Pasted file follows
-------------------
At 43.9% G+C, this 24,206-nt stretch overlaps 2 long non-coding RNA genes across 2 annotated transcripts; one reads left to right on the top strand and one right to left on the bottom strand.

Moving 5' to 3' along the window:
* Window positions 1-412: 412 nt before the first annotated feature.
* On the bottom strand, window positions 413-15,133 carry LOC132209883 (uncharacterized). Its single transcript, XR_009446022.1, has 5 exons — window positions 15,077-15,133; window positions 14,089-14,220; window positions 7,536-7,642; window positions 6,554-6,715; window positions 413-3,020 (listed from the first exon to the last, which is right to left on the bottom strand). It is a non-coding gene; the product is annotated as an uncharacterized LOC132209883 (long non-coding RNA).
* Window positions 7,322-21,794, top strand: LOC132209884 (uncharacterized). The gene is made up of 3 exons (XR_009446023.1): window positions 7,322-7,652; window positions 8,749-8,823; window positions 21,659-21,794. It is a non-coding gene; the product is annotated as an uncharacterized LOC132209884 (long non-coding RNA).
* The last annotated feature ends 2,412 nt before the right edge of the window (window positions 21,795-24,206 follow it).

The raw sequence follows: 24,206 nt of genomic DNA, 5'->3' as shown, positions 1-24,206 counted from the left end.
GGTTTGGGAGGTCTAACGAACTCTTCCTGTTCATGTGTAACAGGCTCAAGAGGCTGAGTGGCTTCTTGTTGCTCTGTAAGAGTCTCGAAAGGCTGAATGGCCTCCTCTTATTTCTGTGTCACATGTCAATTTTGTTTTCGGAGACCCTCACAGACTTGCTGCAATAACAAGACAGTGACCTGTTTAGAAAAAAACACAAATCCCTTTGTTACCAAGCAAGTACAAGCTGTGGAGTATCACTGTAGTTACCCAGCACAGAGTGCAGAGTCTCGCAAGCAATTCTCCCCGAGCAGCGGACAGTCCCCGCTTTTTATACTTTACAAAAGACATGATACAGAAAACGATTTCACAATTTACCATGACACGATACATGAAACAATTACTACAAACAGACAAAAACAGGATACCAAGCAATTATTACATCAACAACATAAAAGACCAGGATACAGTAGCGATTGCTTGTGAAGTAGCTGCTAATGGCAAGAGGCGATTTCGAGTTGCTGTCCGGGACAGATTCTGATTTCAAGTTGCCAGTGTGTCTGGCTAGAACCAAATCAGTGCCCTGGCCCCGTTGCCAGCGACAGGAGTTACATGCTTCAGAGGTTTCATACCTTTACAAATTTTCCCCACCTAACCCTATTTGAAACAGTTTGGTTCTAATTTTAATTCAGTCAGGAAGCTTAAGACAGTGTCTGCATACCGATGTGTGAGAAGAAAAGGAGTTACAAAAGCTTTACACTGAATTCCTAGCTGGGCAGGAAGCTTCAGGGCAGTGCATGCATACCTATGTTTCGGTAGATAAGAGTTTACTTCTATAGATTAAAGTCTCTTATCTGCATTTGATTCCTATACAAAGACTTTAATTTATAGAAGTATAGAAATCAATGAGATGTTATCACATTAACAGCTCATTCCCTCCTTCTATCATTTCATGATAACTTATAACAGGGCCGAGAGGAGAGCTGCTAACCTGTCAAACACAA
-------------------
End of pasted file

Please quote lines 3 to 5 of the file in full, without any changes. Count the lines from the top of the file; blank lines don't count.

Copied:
* Window positions 1-412: 412 nt before the first annotated feature.
* On the bottom strand, window positions 413-15,133 carry LOC132209883 (uncharacterized). Its single transcript, XR_009446022.1, has 5 exons — window positions 15,077-15,133; window positions 14,089-14,220; window positions 7,536-7,642; window positions 6,554-6,715; window positions 413-3,020 (listed from the first exon to the last, which is right to left on the bottom strand). It is a non-coding gene; the product is annotated as an uncharacterized LOC132209883 (long non-coding RNA).
* Window positions 7,322-21,794, top strand: LOC132209884 (uncharacterized). The gene is made up of 3 exons (XR_009446023.1): window positions 7,322-7,652; window positions 8,749-8,823; window positions 21,659-21,794. It is a non-coding gene; the product is annotated as an uncharacterized LOC132209884 (long non-coding RNA).